Welcome to Farmers Weekly’s new grazing series. Each month we will be visiting seven UK farms to report on their grass growth and management.
Independent grassland adviser Gareth Davies will be providing tips based on the farms’ experiences.
See the interactive map for an overview of the data recorded on each farm – click on the icons to open the information panel.
Read about the experiences of each farm at turnout and Gareth Davies tips below the map.
- Location: Helston, Cornwall
- Land: Total 146ha, at 110m above sea level
- Stock: 280 Jersey cross Friesians
We dried the herd off on the 28 November and were still getting 25kg/day growth.
I started my last round on the 20 October, and by the end of November these paddocks were back at 2,750kg DM/ha and had to be grazed again before closing for winter.
I had enough pasture to continue grazing for another 10 days, but the wet conditions made it difficult so we transported the cows to drier ground at our rented drystock unit 11 miles away to graze fodder beet and silage or kale and silage.
I also had a few weeks away with my family to recharge before the new season starts.
The heifers arrived back from the rearer on the 15 January looking excellent – as they always do – and we now have 130 cows back home from the drystock unit. They have wintered very well. I can’t wait to get going.
- Location: Northwich, Cheshire
- Land: Total 97ha, 40m above sea level
- Stock: 230 autumn-calving Friesians
We aim to turn cows out by day around mid-February and hopefully graze 30% of the farm by the end of the month.
We start on the lower covers first as this allows us to clear some ground fast to hit this target.
These lower covers are also more palatable, which helps with the transition from silage to grass.
The farm measured at 2,297kg DM/ha on 21 January, however I feel the farm is actually closer to 2,500kg DM/ha, as we find the plate meter never truly reflects the opening covers properly.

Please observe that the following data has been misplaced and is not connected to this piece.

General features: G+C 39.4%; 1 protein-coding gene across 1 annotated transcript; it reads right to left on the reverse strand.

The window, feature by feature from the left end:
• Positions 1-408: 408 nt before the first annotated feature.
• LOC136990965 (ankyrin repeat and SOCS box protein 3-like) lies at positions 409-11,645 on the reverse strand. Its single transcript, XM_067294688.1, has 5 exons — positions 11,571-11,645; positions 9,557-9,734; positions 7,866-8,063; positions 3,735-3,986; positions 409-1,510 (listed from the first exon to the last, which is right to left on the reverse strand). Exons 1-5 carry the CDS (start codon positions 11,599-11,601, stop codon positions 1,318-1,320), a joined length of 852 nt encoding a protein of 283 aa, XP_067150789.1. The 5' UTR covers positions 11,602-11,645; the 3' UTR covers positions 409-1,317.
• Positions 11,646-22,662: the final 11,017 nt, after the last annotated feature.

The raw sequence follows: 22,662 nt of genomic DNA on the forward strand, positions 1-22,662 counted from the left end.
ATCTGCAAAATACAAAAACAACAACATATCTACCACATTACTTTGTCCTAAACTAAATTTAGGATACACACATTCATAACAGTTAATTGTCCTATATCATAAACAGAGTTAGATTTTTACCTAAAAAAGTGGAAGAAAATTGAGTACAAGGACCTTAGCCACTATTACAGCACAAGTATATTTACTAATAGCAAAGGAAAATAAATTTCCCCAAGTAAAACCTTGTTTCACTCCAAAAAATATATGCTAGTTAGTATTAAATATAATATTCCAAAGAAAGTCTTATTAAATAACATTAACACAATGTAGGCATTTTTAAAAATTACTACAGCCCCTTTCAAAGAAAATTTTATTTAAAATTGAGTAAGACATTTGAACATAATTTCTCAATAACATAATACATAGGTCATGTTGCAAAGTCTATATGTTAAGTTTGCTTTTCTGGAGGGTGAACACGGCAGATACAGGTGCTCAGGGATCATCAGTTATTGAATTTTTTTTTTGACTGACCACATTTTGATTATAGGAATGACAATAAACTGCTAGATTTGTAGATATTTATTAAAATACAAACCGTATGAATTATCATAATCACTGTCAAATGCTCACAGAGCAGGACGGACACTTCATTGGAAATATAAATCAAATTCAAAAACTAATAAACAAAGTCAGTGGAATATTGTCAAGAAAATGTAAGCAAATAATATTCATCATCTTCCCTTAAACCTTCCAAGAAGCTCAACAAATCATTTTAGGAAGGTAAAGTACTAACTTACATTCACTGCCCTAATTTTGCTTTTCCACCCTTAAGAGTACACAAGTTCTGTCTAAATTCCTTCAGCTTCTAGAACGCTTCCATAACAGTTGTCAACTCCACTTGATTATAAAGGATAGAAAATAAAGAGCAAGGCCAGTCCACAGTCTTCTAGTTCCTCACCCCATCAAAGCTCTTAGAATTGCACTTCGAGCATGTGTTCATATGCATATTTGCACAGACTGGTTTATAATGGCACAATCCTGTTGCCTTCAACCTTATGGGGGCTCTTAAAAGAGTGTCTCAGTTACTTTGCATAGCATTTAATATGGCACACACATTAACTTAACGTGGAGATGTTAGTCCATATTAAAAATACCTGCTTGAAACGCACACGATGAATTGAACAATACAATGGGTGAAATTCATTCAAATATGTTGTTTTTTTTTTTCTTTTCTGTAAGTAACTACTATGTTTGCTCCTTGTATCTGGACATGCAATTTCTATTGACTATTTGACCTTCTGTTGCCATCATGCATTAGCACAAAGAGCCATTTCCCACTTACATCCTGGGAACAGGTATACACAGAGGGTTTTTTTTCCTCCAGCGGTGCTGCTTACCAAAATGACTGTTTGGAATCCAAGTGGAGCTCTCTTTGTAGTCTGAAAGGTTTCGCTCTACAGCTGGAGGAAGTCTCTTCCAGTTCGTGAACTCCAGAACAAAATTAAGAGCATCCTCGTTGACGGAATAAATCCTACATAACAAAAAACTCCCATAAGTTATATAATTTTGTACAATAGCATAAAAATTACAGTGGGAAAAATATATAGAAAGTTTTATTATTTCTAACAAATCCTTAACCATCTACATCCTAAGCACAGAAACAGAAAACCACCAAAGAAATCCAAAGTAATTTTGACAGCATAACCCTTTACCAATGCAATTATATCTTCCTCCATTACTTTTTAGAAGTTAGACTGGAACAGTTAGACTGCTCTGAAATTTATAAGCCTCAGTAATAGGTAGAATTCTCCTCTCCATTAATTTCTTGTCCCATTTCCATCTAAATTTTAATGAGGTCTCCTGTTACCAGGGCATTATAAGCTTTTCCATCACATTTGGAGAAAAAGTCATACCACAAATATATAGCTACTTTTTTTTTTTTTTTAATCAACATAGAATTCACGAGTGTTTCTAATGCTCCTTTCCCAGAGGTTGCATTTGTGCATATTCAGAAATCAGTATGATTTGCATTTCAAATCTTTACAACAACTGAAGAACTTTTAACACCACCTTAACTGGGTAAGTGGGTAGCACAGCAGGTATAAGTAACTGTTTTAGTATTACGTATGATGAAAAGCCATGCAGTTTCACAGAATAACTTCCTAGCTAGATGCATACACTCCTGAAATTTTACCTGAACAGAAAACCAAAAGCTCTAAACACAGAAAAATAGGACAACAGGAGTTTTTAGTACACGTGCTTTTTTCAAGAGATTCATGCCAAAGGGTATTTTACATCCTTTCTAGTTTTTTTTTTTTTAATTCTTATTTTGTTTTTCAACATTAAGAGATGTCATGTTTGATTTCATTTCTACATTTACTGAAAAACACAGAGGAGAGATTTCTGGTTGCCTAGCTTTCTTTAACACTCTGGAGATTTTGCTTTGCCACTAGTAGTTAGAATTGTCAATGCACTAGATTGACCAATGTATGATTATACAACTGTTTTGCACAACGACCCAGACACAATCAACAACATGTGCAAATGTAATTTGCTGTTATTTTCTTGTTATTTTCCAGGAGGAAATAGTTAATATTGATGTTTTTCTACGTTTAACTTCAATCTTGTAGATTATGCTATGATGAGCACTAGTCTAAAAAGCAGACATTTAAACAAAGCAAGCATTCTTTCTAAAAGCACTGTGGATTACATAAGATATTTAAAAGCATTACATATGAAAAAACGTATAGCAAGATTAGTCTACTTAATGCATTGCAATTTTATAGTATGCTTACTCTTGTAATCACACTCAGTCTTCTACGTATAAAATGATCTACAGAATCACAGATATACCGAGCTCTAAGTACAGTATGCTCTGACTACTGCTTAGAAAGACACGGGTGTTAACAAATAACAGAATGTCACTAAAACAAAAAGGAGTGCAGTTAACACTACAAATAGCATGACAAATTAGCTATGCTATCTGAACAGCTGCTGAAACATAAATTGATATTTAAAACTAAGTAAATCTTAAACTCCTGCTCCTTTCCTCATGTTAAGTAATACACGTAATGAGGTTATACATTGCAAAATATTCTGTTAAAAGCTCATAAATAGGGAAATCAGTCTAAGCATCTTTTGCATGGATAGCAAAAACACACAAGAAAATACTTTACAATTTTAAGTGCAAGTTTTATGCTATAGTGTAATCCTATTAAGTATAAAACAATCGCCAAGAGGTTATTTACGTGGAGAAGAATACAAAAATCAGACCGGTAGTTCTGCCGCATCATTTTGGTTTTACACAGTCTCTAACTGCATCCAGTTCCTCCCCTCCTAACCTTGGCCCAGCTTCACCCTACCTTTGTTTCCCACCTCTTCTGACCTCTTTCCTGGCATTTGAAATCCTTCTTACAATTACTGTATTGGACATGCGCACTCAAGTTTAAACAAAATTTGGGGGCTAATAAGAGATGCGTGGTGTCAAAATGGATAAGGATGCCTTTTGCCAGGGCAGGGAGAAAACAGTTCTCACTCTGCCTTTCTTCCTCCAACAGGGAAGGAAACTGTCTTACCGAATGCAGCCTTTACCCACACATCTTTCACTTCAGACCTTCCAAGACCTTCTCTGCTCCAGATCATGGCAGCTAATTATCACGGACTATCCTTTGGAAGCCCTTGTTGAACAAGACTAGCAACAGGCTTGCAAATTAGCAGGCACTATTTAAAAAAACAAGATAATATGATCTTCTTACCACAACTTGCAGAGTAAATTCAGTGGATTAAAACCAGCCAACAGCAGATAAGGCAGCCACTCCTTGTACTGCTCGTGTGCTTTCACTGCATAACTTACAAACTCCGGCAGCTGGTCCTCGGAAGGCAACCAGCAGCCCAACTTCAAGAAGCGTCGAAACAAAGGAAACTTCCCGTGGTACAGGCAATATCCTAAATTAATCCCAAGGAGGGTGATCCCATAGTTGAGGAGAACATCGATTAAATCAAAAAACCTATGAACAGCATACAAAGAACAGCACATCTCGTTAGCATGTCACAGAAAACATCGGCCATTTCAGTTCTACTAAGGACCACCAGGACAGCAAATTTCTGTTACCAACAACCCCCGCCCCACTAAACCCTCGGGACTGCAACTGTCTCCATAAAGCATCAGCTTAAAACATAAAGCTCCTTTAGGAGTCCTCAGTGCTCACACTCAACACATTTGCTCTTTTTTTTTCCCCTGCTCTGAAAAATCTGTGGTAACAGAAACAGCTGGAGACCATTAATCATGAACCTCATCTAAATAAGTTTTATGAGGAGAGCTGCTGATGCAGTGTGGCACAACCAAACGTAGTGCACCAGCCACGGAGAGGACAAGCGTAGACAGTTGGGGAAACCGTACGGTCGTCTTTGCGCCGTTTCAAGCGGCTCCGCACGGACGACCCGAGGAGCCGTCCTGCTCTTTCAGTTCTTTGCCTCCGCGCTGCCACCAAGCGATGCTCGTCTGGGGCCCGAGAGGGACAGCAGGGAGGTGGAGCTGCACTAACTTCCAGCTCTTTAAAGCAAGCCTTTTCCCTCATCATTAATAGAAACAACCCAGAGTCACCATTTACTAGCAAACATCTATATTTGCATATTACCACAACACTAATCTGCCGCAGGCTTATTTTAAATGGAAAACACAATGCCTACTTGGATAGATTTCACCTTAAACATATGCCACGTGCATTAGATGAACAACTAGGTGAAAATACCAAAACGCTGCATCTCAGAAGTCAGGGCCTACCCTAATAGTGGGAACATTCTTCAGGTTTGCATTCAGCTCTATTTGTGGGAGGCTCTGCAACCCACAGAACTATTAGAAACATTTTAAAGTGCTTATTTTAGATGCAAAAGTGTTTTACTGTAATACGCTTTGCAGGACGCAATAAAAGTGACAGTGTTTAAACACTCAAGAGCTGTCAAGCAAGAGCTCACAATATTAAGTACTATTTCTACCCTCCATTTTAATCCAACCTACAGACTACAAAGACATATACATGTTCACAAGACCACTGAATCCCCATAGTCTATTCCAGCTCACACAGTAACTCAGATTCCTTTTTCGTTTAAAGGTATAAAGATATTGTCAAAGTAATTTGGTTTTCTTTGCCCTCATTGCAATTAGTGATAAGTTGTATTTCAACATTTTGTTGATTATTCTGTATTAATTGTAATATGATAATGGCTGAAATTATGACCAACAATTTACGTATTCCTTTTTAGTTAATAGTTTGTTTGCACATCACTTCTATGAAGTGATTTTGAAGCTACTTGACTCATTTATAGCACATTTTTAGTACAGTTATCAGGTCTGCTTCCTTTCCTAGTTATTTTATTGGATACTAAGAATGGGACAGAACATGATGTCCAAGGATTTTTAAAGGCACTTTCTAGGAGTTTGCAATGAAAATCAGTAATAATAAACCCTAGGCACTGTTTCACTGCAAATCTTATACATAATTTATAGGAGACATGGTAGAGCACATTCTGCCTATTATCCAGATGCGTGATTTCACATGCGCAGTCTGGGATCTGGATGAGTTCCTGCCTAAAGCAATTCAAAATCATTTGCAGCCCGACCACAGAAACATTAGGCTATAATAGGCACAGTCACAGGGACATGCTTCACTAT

All the paddocks look well, with very little winter kill, and we look forward to another good grass-growing year.
- Location: Cumbria
- Land: Total 210ha and ranges from 160-210m above sea level
- Stock: 430 spring-calving New Zealand/Kiwi-cross cows
Arriving in spring with similar or even higher average cover than we closed at is a real bonus for us at Cairnhead.
Single-digit growth of about 3kg DM/ha/day during the winter has the grazing platform looking in great shape for an early start to the season.
If ground conditions allow, it should enable grazing to start towards the end of the month and once sufficient numbers are calved and back in production.
Splitting the 2015-born heifer calves into two groups (grass and housed) has proved an interesting exercise.
Spending their winter rotationally grazing the support area has seen the grazed half easily outperform the housed, growing an extra 0.3kg of DLWG, while also costing us considerably less to feed and manage.
Soil temp is steady at 6C – if only we could see a break in the rain we would be thinking about the first application of nitrogen.
- Location: Kircubbbin, Northern Ireland
- Land: Total 30m and sits above sea level
- Stock: 150 Limousin sucklers
Cattle were housed late October with paddocks closed up at 7cm with the aim of early turnout at the end January with light cattle.
But this has been delayed by the wet weather, as even the quad is getting stuck in the fields.
The aim is to start grazing cattle at about 12cm as some swards got a light grazing with some sheep over the winter.
The slurry open period started on the 1 February, and when ground conditions improve, a light application on some paddocks will kickstart better growth.
Urea has been used for a number of years, but we are going to use a combination fertiliser to spread the risk of weather as it is too dry for urea and too wet to apply nitrogen.
- Location: Newport, Shropshire